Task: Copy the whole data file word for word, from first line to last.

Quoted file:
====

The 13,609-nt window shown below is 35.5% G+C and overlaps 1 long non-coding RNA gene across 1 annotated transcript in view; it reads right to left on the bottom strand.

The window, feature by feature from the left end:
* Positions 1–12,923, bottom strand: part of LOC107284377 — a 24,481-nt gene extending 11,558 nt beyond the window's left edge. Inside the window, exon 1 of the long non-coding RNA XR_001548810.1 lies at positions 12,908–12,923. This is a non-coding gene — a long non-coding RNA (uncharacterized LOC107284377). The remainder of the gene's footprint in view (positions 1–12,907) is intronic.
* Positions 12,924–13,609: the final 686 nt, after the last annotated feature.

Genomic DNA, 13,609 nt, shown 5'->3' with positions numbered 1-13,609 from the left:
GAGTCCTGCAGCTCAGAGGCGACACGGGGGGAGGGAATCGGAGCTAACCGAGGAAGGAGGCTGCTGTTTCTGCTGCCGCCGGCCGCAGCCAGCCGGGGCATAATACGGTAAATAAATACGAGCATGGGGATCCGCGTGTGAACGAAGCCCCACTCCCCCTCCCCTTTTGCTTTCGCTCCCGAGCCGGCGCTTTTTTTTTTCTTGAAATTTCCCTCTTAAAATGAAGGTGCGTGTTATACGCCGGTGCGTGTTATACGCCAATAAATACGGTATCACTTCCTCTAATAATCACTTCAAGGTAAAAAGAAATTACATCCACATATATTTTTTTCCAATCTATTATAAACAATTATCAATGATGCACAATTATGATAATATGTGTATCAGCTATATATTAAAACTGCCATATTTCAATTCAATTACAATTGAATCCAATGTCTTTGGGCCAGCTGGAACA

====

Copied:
The 13,609-nt window shown below is 35.5% G+C and overlaps 1 long non-coding RNA gene across 1 annotated transcript in view; it reads right to left on the bottom strand.

The window, feature by feature from the left end:
* Positions 1–12,923, bottom strand: part of LOC107284377 — a 24,481-nt gene extending 11,558 nt beyond the window's left edge. Inside the window, exon 1 of the long non-coding RNA XR_001548810.1 lies at positions 12,908–12,923. This is a non-coding gene — a long non-coding RNA (uncharacterized LOC107284377). The remainder of the gene's footprint in view (positions 1–12,907) is intronic.
* Positions 12,924–13,609: the final 686 nt, after the last annotated feature.

Genomic DNA, 13,609 nt, shown 5'->3' with positions numbered 1-13,609 from the left:
GAGTCCTGCAGCTCAGAGGCGACACGGGGGGAGGGAATCGGAGCTAACCGAGGAAGGAGGCTGCTGTTTCTGCTGCCGCCGGCCGCAGCCAGCCGGGGCATAATACGGTAAATAAATACGAGCATGGGGATCCGCGTGTGAACGAAGCCCCACTCCCCCTCCCCTTTTGCTTTCGCTCCCGAGCCGGCGCTTTTTTTTTTCTTGAAATTTCCCTCTTAAAATGAAGGTGCGTGTTATACGCCGGTGCGTGTTATACGCCAATAAATACGGTATCACTTCCTCTAATAATCACTTCAAGGTAAAAAGAAATTACATCCACATATATTTTTTTCCAATCTATTATAAACAATTATCAATGATGCACAATTATGATAATATGTGTATCAGCTATATATTAAAACTGCCATATTTCAATTCAATTACAATTGAATCCAATGTCTTTGGGCCAGCTGGAACA